Several types of genetic testing can be used to determine if a person is affected by Stickler syndrome. Genetic tests can also help doctors diagnose other family members who may have the disorder.

In addition, a physical examination is used to determine whether the child is suffering from the disorder. This exam can include tests to check the face, ears, and spine. It can also detect problems in the retina, which is the layer at the back of the eyeball.

If a child is diagnosed with Stickler syndrome, he or she should be followed up on a regular basis. This includes seeing an ophthalmologist every three to six months. The doctor may also perform an imaging test to check for problems in the retina or spinal cord.

In addition, children who have the condition are also at a higher risk for rhegmatogenous retinal detachment. Although the rhegmatogenous retinal disease is rare, it can occur in up to half of the affected patients. For this reason, prophylactic peripheral retinal cryotherapy is sometimes recommended.


Stickler syndrome is a group of genetic disorders that affect the formation of collagen, a protein that adds strength to connective tissues. It can affect multiple parts of the body, and most commonly affects the eye and connective tissue around the eyes.

In most cases, people with Stickler syndrome have normal vision and hearing, but they are at risk of developing retinal detachment. Treatment includes monitoring for glaucoma and surgical intervention to treat retinal detachment.

The disorder can cause facial deformities, such as a short nose, flat midface and cleft palate, and can result in myopia, which causes light to focus in front of the retina. A person with Stickler’s syndrome can also have hearing loss, cataracts, and joint problems.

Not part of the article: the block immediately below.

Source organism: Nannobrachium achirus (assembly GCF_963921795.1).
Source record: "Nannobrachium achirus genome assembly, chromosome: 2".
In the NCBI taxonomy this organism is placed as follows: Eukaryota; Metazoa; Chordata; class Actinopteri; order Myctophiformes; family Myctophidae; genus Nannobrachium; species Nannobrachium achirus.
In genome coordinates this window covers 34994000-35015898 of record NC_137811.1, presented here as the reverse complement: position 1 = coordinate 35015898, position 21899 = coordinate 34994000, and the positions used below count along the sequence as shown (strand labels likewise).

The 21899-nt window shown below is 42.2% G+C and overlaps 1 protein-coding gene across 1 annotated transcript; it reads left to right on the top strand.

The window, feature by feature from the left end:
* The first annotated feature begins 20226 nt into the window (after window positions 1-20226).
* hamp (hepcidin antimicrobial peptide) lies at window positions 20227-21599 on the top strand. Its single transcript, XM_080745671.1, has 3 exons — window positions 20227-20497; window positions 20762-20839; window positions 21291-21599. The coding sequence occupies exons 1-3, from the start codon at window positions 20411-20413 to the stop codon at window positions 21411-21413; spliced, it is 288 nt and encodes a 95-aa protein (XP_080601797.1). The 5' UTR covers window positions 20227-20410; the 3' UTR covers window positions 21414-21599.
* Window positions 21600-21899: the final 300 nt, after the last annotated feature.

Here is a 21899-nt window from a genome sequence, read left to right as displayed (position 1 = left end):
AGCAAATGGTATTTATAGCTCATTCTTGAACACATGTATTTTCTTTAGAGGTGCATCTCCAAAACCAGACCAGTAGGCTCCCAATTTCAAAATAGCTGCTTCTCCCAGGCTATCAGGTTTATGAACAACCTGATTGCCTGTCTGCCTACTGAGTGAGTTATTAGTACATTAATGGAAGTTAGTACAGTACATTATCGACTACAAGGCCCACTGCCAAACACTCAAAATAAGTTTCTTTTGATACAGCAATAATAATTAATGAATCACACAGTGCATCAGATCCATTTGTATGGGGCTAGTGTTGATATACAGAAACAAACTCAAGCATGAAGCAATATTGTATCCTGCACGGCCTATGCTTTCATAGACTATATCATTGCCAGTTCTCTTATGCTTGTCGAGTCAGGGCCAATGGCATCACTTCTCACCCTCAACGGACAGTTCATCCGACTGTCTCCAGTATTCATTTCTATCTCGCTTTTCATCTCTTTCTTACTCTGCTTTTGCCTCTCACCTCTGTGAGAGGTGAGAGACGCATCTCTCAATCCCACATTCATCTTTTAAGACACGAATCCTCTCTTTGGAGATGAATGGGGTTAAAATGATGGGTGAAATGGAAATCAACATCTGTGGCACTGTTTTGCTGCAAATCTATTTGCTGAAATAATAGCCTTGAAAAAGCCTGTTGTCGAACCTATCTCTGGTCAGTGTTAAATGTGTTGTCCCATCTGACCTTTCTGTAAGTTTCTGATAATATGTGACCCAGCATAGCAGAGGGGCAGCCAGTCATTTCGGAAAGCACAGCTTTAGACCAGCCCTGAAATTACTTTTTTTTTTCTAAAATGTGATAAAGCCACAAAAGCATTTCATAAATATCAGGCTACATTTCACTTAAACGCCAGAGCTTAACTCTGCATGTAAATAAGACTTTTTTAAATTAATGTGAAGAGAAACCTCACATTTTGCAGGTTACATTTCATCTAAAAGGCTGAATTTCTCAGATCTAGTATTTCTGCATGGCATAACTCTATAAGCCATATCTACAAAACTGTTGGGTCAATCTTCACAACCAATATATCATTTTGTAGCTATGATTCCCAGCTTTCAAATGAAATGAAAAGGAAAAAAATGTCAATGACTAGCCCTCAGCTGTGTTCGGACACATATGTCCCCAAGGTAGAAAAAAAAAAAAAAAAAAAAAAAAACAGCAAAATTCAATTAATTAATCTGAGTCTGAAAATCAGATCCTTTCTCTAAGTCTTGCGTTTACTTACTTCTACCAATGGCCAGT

A person who has Stickler’s syndrome is at increased risk for glaucoma, which can occur as a result of increased pressure inside the eye. Laser therapy may be used to reduce the risk of retinal detachment. Some patients with Stickler’s syndrome also develop a condition called radial perivascular retinal lattice degeneration. This condition can lead to a giant retinal tear.

The main ocular finding in Stickler’s syndrome is a detached retina. In this case, the patient may undergo laser surgery to correct the detached retina. In addition, the patient can have cataract surgery, which can improve acuity. The ophthalmologist will be able to determine whether or not there are other ocular deformities.

Children with Stickler’s syndrome often need corrective lenses to help their vision. Some patients also experience arthritis. This condition is typically progressive. It’s important to consult an ophthalmologist regularly.

There are several support groups for people with Stickler syndrome. One is the Stickler Syndrome Support Group, which is based in the United Kingdom and the Netherlands. Another is the Stickler Syndrome Association, which is based in the United States and Australia.

Stickler syndrome: MedlinePlus Genetics
Stickler Syndrome UK – A common but little-recognised genetic disorder